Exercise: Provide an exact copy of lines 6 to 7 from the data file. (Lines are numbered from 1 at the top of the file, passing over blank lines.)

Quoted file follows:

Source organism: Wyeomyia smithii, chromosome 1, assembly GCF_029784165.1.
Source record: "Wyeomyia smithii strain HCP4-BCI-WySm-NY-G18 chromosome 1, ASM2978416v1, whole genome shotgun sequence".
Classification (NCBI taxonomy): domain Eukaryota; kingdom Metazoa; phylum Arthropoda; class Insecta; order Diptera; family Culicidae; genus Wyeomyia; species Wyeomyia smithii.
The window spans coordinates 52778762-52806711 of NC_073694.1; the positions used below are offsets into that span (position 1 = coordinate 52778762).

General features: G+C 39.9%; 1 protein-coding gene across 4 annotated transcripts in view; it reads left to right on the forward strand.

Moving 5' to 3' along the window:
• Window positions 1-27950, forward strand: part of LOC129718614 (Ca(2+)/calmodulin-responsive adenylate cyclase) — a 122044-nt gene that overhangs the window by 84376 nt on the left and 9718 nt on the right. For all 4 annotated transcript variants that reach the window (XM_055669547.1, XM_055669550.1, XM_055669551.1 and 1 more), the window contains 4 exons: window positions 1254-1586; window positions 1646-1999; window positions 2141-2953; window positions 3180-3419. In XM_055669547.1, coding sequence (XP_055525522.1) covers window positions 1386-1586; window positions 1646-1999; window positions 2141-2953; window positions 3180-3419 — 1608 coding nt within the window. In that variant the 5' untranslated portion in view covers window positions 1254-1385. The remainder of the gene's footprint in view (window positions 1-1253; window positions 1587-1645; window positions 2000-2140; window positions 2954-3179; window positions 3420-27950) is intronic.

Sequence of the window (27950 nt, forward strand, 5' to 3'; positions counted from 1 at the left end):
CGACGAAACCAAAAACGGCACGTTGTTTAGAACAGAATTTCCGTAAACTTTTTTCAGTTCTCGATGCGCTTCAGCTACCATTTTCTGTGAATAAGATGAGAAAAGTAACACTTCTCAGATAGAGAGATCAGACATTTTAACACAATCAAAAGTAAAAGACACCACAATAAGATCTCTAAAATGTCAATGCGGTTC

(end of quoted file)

Moving 5' to 3' along the window:
• Window positions 1-27950, forward strand: part of LOC129718614 (Ca(2+)/calmodulin-responsive adenylate cyclase) — a 122044-nt gene that overhangs the window by 84376 nt on the left and 9718 nt on the right. For all 4 annotated transcript variants that reach the window (XM_055669547.1, XM_055669550.1, XM_055669551.1 and 1 more), the window contains 4 exons: window positions 1254-1586; window positions 1646-1999; window positions 2141-2953; window positions 3180-3419. In XM_055669547.1, coding sequence (XP_055525522.1) covers window positions 1386-1586; window positions 1646-1999; window positions 2141-2953; window positions 3180-3419 — 1608 coding nt within the window. In that variant the 5' untranslated portion in view covers window positions 1254-1385. The remainder of the gene's footprint in view (window positions 1-1253; window positions 1587-1645; window positions 2000-2140; window positions 2954-3179; window positions 3420-27950) is intronic.